Let me address the core issue raised in the question above. Some readers might be tempted to see the candy dish issue as a trivial concern. From where I sit, though, it is a powerful glimpse into the culture of the organization. In the consulting practice I lead, we often spend time working with clients to identify rites, rituals, practices, stories, etc. that exemplify the heart of the organization. At the risk of making a big deal out of it, let me observe that I think the candy dish, mentioned in the question above, is such an artifact.
Reread what was offered in the question. The candy dish was a gathering place of sorts for this company. It has been a place where people connected, laughed and spent a few positive moments with one another. The stories and connections made over the candy dish just might have had an impact on subsequent exchanges those people had with one another as they made decisions or solved problems of far greater significance for the company. The “relationship capital” built in candy dish conversations might have allowed for deeper and more probing discussions, because people had come to know one another, develop trust, etc., all because they spent a few moments together while sharing a candy and a story or a laugh.
Now, probably for belt-tightening purposes, the candy budget has been reduced and dinner mints have replaced the previous array of chocolates. The message in this action very clearly is, “We are a bunch of cheapskates who do not like people enjoying themselves and eating dark chocolates on our nickel!”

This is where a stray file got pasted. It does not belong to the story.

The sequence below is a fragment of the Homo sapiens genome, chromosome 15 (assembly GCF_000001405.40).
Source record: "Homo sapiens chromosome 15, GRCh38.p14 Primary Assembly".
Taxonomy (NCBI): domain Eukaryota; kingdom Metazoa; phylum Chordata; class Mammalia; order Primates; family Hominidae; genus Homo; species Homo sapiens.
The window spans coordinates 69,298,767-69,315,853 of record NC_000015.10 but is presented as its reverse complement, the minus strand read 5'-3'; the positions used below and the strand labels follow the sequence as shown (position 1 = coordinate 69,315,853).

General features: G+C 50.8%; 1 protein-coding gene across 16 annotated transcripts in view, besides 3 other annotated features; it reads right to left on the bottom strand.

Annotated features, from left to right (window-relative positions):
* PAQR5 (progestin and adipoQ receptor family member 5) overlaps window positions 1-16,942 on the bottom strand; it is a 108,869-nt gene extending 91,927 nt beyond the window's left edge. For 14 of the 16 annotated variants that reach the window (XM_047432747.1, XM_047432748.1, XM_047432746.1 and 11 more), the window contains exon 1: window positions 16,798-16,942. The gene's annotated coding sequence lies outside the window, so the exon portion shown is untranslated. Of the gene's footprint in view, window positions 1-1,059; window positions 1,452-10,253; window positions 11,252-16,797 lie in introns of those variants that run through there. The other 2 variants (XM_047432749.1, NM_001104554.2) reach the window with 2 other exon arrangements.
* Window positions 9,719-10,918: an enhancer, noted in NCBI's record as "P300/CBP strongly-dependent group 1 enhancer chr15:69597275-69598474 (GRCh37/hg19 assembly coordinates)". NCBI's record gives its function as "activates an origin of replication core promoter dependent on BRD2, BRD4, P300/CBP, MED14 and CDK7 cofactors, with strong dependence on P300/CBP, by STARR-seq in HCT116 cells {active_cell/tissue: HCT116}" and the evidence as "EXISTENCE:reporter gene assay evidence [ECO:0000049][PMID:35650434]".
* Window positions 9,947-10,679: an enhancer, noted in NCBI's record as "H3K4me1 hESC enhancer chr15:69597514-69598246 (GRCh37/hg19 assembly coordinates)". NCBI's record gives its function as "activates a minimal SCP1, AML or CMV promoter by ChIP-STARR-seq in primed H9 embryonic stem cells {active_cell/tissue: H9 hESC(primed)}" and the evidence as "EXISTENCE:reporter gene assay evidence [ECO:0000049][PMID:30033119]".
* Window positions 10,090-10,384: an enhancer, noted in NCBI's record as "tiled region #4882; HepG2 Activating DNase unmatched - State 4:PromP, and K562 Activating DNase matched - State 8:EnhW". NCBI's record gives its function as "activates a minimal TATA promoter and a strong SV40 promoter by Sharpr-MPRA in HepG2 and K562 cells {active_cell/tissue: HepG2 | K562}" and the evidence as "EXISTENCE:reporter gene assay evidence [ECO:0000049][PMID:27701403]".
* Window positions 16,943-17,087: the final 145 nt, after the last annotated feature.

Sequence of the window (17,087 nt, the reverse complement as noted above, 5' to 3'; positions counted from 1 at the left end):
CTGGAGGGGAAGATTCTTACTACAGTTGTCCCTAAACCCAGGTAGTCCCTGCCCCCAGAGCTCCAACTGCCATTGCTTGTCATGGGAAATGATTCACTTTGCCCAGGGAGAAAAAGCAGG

Really? How much money, within the context of the entire budget, can it cost to keep the candy dish filled with items that people actually enjoy eating? I agree with the reader; this company is penny wise and pound foolish!
Now, before someone thinks I am a frivolous spender who pays no attention to budgetary details, let me observe that this is not the case. I am highly conscious of the importance of making sound financial choices. But, in this instance, I think a few dollars spent on better candy can have far greater returns in the ways that I have outlined above. I think it is money well worth spending.
No less an authority than Jack Welch, former chairman and CEO of General Electric, understood and emphasized the importance of “connecting” as a powerful driver of organizational effectiveness. Noting that sidebar discussions over breaks at the company’s leadership conferences and retreats often yielded more important insights than some of the structured activities, the story goes that Welch build more of these breaks into the schedule over the years.
So, ultimately, my message in this column is a simple one: “Don’t skimp on the chocolates in the candy dish!” Keep the dish filled with the “good stuff.” That will ensure that the conversations, interactions and connections continue with enthusiasm and positive energy!
Daniel A. Schroeder, Ph.D. is president of Brookfield-based Organization Development Consultants Inc. (www.OD-Consultants.com). He can be reached at (262) 827-1901 or Dan.Schroeder@OD-Consultants.com